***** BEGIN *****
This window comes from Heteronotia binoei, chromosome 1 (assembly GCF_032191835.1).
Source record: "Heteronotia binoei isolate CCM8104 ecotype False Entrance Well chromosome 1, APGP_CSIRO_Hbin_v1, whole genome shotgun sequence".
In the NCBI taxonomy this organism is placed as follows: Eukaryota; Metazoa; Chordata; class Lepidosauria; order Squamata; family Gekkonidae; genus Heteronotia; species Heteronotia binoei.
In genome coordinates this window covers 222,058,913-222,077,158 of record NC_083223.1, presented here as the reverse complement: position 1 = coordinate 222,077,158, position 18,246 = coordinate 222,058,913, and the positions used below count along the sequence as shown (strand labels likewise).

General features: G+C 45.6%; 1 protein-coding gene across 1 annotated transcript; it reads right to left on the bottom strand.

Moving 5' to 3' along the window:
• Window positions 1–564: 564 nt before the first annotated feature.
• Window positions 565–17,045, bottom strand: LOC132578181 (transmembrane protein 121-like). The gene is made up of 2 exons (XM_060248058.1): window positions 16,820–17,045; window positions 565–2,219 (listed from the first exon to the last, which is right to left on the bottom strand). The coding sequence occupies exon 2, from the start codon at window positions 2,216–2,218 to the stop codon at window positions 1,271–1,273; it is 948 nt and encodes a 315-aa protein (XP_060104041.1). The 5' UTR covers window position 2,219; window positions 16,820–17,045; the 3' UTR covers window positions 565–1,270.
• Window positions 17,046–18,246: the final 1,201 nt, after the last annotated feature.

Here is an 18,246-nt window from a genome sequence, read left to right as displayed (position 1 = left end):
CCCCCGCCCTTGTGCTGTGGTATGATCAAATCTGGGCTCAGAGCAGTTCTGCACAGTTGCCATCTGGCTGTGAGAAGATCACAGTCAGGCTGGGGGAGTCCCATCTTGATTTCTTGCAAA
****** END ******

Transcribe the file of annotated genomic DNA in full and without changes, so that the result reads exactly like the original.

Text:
This window comes from Heteronotia binoei, chromosome 1 (assembly GCF_032191835.1).
Source record: "Heteronotia binoei isolate CCM8104 ecotype False Entrance Well chromosome 1, APGP_CSIRO_Hbin_v1, whole genome shotgun sequence".
In the NCBI taxonomy this organism is placed as follows: Eukaryota; Metazoa; Chordata; class Lepidosauria; order Squamata; family Gekkonidae; genus Heteronotia; species Heteronotia binoei.
In genome coordinates this window covers 222,058,913-222,077,158 of record NC_083223.1, presented here as the reverse complement: position 1 = coordinate 222,077,158, position 18,246 = coordinate 222,058,913, and the positions used below count along the sequence as shown (strand labels likewise).

General features: G+C 45.6%; 1 protein-coding gene across 1 annotated transcript; it reads right to left on the bottom strand.

Moving 5' to 3' along the window:
• Window positions 1–564: 564 nt before the first annotated feature.
• Window positions 565–17,045, bottom strand: LOC132578181 (transmembrane protein 121-like). The gene is made up of 2 exons (XM_060248058.1): window positions 16,820–17,045; window positions 565–2,219 (listed from the first exon to the last, which is right to left on the bottom strand). The coding sequence occupies exon 2, from the start codon at window positions 2,216–2,218 to the stop codon at window positions 1,271–1,273; it is 948 nt and encodes a 315-aa protein (XP_060104041.1). The 5' UTR covers window position 2,219; window positions 16,820–17,045; the 3' UTR covers window positions 565–1,270.
• Window positions 17,046–18,246: the final 1,201 nt, after the last annotated feature.

Here is an 18,246-nt window from a genome sequence, read left to right as displayed (position 1 = left end):
CCCCCGCCCTTGTGCTGTGGTATGATCAAATCTGGGCTCAGAGCAGTTCTGCACAGTTGCCATCTGGCTGTGAGAAGATCACAGTCAGGCTGGGGGAGTCCCATCTTGATTTCTTGCAAA